1,2,3: Break Someone’s Clavicle!

WARNING: I’m about to condone violence amongst children.
 
After Cheyenne was flickered in the nose last week, I’ve been a tornado of anger, swirling about. I was stark-raving mad–Caleb and I had to negotiate each other off the "Kick a 13-year-old’s ass" roof that we were about to jump off of. At the very least I planned on giving his mom and dad an earful right before I tweaked their noses. And then something happened: Cheyenne stood up for herself.
 
I’m going to get flak for this, I know. I really don’t care. I’m not even going to be one of those mommies that say, "I’m not trying to encourage violent behavior, but…" because that’s exactlty what I’m doing, at least to a certain extent. I’m staight-up glad Cheyenne shoved that boy the hell out of her way when he tried to block her. It made him back off, and she hasn’t been bothered again. It probably took that little punk by surprise.
 
Cheyenne, at school, is the mousiest girl you’d ever meet. She’s not big by any means–she’s incredibly skinny and delicate. She makes straight A+’s. She’s quiet and shy and she lets people walk all over her. In other words, she’s a walking target for anyone feeling less than secure about themselves, which, in middle school, is pretty much everyone. She has gone from quiet to painfully shy to straight-up scared to talk to people, she had stopped dressing up–stopped carefully coordinating her outfits, stopped wearing make-up and jewelry…even stopped combing her hair–really. She just rolls out of bed and slings it back in a ponytail. She quit the cafeteria entirely and eats her lunch in the library, and instead of checking out her normal, challenging, way-above-grade-level books, she opts for simple Nancy Drew or Baby Sitters Club. Can you say "Down-ward Spiral"? She’s had a tough time this year–it’s become harder and harder for her to be sociable, even with the few good friends she used to have. This has made even more withdrawn. The thing that puzzles me is that she seems perfectly content–alone in her room at home, or standing by herself at school, for the most part–until someone starts picking on her. It’s especially hurtful (Hell, to her and to me!) when the picking comes from her so-called friends.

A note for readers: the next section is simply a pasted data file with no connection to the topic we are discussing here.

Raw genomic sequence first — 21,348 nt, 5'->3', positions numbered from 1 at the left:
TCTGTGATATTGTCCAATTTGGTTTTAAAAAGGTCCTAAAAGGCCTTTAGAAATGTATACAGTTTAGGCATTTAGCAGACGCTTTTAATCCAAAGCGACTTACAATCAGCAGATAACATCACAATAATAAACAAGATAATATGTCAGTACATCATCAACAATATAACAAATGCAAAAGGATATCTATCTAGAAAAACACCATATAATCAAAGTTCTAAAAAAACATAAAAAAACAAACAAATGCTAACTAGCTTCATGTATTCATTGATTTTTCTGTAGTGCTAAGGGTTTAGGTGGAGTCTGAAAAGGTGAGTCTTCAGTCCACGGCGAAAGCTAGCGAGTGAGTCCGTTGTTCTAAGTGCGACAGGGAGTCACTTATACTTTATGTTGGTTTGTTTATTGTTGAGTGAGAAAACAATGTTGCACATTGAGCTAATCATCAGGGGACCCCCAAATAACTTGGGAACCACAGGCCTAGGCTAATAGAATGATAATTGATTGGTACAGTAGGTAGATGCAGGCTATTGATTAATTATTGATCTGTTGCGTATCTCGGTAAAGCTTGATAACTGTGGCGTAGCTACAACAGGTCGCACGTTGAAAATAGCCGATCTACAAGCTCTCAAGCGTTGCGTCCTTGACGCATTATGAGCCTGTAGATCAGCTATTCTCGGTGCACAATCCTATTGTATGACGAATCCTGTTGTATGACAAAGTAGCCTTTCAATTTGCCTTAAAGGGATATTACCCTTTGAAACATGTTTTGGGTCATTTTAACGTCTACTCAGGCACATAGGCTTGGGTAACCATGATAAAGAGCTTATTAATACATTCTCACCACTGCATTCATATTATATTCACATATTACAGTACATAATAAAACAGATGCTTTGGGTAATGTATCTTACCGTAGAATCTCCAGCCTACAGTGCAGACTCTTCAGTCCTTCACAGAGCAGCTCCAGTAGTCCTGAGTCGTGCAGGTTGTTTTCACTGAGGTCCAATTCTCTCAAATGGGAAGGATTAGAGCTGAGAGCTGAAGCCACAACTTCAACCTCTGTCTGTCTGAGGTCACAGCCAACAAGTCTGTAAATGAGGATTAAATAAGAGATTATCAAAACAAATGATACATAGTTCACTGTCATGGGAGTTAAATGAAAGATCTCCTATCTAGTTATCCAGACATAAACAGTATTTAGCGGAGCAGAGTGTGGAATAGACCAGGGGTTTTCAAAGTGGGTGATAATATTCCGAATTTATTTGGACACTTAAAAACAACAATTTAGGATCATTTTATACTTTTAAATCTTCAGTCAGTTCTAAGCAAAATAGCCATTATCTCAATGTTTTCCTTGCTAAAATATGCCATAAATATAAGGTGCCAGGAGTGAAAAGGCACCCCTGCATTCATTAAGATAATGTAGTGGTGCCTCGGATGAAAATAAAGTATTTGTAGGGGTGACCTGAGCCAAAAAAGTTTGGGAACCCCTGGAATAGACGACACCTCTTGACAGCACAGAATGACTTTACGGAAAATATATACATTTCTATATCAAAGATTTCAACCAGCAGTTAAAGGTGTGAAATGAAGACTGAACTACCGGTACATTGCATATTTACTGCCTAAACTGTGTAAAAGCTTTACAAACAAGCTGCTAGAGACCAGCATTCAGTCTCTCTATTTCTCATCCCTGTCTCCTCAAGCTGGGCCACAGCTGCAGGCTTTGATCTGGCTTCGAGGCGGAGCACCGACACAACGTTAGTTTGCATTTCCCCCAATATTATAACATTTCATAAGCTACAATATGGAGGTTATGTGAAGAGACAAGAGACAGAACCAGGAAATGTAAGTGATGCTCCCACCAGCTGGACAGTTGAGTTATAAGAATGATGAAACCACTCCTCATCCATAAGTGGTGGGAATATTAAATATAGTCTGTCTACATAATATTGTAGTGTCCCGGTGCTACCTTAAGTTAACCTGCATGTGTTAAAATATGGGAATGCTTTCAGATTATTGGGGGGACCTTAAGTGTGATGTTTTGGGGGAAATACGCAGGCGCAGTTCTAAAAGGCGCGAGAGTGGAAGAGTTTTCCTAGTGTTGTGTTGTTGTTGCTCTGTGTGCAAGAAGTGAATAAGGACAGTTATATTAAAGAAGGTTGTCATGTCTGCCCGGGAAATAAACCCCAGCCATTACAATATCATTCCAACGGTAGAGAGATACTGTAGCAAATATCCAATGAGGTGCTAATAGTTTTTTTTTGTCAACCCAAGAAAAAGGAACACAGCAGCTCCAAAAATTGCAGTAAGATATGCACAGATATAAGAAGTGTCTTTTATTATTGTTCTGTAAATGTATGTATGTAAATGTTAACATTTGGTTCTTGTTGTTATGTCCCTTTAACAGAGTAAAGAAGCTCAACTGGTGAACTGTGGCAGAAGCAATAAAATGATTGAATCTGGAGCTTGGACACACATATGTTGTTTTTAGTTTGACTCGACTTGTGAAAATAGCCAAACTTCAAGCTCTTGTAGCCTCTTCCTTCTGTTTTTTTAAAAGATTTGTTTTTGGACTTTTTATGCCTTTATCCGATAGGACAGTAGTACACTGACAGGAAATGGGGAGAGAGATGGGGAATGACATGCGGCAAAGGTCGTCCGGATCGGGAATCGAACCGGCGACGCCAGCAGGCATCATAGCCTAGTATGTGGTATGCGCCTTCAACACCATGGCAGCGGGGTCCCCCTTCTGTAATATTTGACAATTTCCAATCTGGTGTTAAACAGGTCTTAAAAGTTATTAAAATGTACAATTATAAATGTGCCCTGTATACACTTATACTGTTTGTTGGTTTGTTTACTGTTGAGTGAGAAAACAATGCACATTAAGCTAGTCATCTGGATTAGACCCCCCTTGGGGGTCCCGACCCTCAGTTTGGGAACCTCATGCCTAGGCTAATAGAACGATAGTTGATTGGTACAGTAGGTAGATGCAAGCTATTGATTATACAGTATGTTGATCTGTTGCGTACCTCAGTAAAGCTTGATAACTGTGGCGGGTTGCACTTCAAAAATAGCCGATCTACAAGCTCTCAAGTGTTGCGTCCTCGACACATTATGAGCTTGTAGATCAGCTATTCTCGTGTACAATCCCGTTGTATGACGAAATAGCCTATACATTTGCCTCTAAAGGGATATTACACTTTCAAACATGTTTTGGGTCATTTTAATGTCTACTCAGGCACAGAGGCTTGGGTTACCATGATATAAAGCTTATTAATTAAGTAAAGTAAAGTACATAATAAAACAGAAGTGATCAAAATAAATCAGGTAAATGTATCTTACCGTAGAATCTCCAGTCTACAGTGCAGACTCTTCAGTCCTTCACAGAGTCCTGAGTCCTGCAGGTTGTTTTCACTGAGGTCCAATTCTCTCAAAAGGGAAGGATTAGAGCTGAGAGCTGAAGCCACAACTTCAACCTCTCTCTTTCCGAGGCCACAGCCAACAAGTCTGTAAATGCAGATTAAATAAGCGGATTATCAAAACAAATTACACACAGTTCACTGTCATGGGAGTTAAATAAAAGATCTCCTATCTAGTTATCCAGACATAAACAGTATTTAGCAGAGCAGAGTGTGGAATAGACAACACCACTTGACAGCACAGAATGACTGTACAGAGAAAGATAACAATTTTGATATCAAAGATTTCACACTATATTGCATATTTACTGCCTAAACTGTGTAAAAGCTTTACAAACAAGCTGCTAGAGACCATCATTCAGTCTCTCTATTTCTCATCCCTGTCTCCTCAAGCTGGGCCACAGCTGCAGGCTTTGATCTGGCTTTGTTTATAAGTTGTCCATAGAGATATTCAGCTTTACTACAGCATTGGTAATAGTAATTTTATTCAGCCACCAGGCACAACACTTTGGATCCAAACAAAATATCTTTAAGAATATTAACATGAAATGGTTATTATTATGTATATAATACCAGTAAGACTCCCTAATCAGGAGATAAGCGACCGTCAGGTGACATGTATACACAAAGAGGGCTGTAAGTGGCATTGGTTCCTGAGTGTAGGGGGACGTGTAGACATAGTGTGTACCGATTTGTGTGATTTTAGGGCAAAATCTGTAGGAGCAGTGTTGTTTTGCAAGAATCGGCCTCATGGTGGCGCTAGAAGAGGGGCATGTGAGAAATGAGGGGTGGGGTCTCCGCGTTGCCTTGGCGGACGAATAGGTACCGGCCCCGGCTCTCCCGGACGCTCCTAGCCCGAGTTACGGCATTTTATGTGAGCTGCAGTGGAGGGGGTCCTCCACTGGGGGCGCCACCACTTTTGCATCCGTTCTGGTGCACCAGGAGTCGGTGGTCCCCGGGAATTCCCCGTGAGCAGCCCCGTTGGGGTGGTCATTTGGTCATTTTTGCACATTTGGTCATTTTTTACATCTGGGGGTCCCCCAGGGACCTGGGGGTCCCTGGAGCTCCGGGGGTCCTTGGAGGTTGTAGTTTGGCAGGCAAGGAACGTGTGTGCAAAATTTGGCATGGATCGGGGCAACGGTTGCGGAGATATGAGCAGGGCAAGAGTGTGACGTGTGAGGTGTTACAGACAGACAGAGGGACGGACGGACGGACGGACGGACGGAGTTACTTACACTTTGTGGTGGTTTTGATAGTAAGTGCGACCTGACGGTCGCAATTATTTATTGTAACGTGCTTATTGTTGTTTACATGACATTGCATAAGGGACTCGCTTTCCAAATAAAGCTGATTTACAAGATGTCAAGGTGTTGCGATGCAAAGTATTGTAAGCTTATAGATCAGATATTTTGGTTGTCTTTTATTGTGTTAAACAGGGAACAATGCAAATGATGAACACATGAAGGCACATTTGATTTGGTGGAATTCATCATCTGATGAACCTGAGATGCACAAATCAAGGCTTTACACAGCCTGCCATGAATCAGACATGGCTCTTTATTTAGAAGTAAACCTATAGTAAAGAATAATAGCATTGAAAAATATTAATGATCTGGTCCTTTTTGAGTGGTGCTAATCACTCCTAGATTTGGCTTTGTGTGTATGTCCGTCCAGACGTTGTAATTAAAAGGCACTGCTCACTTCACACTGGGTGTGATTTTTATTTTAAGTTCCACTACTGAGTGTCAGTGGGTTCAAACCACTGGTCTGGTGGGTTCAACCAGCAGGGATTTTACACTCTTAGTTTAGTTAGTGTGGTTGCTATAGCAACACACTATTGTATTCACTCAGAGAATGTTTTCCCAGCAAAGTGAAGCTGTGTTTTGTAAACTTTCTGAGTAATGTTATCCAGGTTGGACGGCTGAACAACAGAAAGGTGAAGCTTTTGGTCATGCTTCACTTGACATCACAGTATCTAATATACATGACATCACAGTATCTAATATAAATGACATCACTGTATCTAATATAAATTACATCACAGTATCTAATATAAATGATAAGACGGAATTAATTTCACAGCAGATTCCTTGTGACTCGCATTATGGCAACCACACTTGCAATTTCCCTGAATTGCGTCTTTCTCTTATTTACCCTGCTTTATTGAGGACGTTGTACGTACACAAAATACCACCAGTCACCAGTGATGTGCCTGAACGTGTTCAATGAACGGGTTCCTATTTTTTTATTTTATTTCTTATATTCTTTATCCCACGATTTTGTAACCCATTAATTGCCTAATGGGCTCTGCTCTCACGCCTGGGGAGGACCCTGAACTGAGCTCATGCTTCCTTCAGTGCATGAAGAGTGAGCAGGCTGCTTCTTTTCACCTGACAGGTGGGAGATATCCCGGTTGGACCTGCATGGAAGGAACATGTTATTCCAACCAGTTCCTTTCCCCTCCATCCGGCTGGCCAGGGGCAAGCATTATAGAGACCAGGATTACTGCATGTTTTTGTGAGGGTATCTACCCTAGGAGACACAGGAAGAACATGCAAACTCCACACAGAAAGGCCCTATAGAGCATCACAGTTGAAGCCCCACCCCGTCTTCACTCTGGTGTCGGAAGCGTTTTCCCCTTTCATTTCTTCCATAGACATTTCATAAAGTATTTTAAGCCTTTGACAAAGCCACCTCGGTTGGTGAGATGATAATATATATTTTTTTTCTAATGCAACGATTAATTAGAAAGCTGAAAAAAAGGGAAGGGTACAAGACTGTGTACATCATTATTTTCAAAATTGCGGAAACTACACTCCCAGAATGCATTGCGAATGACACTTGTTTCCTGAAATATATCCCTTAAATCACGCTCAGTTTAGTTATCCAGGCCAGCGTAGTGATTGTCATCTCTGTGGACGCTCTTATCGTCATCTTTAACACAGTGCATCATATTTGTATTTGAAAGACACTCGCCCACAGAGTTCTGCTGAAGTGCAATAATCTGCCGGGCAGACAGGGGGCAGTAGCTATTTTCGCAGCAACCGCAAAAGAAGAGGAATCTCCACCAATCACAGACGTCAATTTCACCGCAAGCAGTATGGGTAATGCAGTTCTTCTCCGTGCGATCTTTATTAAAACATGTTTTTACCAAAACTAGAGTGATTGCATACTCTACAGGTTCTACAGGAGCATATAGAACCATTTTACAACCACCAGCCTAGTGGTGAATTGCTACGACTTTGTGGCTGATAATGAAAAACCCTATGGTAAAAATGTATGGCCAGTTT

Now Caleb’s talking me down from the "Call an 11-year-old a bitch" cliff. I would never, ever, call a little girl such a thing, of course…but my protective nature is raging to come out and tell off just about every kid that ever made Cheyenne upset, to go nuts on the principal, the teachers, even the lunch ladies for not noticing what was going on last Thursday, to write anonymous letters to every house in our small town and warn them "LEAVE MY DAUGHTER ALONE"…but of course I can’t do that. It would do no real good.
 
I firmly believe that for Cheyenne to be "happy" again, she must make herself happy. She has to decide how to react to certain situations. She has the power to ignore, or run crying, or fight back. She determines how she lets things or people make her feel. Caleb and I cannot possibly rescue her from everything that happens to her. We can distract her of course, and get involved when we need to (i.e. making a call to the principal and letting him know what’s up) but as far as what went down last week goes…I think she did a good thing.
 
Yeah, I said it. And I’ll say it again, and I’ll say it to her. You shove that kid if he blocks your way. If he tweaks your nose, tweak him back and then go tell a teacher. If some little boy runs up behind you and slaps you on the butt, you punch him, in the face, as hard as you can. I got your back–Caleb, too. If you get in trouble, so be it. But damnit, somebody else is coming down, too, and not just the kid that did it in the first place–but the people in place at your school that are supposed to prevent stupid stuff like this from ever happening to begin with. Cheyenne, you do what you’ve got to do. I’ll handle the rest.